Employer Reporting – Final Forms Available

The IRS has issued final forms and instructions for employer reporting and notices relating to insured health plan coverage. The final versions are largely unchanged from the prior draft versions. The forms will be used to enforce Affordable Care Act employer penalties and individual mandate and tax credit eligibility rules with mandatory reporting starting in 2016 for the tax year 2015. Large employers with 50 or more full-time employees (including full-time equivalents) are required to complete these forms.

Form 1094-C is the Transmittal of Employer-Provided Health Insurance Offer and Coverage Information Returns. This form is used to report aggregate employer level data on each employee. Form 1094-C is providing summary information for each employer, and each employer will submit this form to the IRS.

Form 1095-C is the Employer-Provided Health Insurance Offer and Coverage. Form 1095-C will be submitted to the IRS AND will be provided to each employee as it includes information about the health insurance offered to them. This form must be filed for everyone who was a full-time employee of the employer for any month of the calendar year.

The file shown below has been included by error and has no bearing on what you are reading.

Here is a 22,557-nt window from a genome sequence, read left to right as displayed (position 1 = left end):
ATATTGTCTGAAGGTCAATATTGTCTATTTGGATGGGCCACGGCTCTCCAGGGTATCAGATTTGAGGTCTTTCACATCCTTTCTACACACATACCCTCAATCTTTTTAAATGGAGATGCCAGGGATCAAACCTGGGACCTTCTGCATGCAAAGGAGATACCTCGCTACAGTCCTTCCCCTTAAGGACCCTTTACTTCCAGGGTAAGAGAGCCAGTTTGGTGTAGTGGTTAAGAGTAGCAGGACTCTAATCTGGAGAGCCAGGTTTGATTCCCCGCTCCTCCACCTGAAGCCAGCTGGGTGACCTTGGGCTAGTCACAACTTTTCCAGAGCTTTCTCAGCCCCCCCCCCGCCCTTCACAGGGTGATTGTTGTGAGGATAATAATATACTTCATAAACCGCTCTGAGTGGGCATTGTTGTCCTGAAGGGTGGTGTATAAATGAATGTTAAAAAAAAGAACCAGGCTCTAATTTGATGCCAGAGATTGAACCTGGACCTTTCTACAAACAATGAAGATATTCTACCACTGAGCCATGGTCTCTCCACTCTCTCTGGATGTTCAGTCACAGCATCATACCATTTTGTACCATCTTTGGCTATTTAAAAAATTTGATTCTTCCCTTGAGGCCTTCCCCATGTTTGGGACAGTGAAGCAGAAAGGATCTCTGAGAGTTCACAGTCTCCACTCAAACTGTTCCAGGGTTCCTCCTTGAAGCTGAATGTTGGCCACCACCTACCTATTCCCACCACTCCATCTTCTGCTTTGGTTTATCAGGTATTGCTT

Attached are the final version of Forms 1094-C and 1095-C.

Both Finance Manager (FM) and WinCap are aware the IRS has provided final forms. Tim Keller at Genesee Valley/Wayne-Finger Lakes Educational Technology Service has let Smola Consulting know neither organization has released the modules that will support the completion of these forms. He is expecting them soon.

Per the IRS Final Instructions (http://www.irs.gov/pub/irs-pdf/i109495c.pdf):

  • You must file Forms 1094-C and 1095-C by February 28 if filing on paper or March 31 if filing electronically of the year following the calendar year to which the return relates.
  • For calendar year 2015, Forms 1094-C and 1095-C are required to be filed by February 29, 2016, or March 31, 2016, if filing electronically.

More information can be found at:




This information does not constitute legal advice.  Employers should consult their own legal counsel with respect to compliance with these laws.